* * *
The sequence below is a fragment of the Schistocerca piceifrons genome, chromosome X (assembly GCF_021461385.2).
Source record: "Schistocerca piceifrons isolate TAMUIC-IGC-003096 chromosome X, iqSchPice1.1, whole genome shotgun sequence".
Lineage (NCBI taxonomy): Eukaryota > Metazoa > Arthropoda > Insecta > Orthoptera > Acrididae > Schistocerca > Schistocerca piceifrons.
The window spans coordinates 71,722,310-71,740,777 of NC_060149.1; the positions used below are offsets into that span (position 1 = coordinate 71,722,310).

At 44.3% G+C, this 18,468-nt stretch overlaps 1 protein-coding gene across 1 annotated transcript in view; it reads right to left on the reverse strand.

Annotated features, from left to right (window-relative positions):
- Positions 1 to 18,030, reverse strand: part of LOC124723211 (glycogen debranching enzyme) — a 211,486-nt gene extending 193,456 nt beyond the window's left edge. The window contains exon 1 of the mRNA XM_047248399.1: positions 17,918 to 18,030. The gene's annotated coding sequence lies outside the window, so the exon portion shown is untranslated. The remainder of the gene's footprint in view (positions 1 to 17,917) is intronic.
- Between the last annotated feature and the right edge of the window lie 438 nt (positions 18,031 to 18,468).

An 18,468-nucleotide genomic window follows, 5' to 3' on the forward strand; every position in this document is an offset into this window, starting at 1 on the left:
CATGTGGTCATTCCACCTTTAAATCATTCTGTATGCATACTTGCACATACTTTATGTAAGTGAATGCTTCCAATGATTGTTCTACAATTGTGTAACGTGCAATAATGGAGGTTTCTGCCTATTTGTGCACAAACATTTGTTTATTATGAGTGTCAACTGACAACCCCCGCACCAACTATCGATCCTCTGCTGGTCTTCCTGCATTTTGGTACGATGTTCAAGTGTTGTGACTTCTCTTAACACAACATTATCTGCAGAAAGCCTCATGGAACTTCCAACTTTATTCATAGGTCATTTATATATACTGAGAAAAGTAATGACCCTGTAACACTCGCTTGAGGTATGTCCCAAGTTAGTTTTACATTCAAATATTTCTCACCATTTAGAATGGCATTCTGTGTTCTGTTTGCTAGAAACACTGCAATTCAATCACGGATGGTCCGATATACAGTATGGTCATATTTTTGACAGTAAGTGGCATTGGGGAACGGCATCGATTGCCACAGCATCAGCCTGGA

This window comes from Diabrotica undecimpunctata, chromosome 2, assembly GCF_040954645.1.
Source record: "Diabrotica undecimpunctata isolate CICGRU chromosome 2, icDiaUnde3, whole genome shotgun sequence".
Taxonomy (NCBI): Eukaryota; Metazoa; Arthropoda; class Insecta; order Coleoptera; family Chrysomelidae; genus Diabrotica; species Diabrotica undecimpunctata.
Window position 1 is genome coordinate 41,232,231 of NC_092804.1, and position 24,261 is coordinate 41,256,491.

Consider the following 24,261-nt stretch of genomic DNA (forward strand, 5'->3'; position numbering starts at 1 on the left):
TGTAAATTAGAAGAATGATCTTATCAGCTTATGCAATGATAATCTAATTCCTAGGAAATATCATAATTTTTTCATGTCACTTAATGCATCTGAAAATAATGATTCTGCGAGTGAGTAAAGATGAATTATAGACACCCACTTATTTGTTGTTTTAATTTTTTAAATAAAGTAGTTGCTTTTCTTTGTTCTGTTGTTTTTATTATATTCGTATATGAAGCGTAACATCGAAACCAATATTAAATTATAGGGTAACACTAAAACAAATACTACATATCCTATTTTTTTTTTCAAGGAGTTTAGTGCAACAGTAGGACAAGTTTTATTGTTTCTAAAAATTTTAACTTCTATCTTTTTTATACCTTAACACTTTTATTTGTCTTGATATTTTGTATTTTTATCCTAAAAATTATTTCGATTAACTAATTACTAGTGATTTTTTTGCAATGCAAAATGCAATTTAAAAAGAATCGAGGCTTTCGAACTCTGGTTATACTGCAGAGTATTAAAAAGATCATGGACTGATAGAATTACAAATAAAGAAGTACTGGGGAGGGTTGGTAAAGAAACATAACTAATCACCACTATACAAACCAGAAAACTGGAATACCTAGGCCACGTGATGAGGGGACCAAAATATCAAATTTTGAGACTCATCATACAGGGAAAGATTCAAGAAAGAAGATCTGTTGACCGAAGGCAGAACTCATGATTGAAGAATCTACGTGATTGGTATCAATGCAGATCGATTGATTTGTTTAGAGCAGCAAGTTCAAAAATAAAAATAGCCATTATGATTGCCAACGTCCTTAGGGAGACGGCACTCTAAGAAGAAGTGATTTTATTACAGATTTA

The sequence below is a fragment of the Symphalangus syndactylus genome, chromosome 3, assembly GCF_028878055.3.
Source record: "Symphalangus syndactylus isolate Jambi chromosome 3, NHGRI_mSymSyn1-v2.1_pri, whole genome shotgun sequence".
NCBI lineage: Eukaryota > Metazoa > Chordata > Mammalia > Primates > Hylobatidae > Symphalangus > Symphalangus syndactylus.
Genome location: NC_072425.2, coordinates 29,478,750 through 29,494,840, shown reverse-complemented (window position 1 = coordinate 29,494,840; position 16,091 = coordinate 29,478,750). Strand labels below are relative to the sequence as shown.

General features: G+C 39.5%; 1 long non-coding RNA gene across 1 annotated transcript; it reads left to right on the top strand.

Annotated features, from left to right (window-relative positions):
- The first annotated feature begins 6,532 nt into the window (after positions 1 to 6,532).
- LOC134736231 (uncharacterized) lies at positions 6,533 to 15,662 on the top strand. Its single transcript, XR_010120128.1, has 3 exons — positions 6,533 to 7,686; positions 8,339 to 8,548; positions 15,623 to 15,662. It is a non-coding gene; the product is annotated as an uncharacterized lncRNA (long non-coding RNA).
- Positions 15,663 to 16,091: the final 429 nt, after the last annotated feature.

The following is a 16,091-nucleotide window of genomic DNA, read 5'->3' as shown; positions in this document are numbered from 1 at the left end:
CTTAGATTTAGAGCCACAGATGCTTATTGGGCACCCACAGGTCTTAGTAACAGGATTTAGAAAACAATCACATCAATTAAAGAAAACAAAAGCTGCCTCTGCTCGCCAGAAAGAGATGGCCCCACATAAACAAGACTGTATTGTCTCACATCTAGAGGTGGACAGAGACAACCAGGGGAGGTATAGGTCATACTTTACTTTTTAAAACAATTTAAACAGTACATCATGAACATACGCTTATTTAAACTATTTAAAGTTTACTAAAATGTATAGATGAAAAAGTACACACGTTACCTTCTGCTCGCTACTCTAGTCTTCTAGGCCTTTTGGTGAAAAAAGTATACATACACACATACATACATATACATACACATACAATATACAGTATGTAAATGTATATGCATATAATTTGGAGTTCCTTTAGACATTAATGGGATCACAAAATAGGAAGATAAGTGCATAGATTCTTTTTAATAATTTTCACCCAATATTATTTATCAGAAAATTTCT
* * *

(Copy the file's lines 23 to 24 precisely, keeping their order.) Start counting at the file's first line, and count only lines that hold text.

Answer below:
- The first annotated feature begins 6,532 nt into the window (after positions 1 to 6,532).
- LOC134736231 (uncharacterized) lies at positions 6,533 to 15,662 on the top strand. Its single transcript, XR_010120128.1, has 3 exons — positions 6,533 to 7,686; positions 8,339 to 8,548; positions 15,623 to 15,662. It is a non-coding gene; the product is annotated as an uncharacterized lncRNA (long non-coding RNA).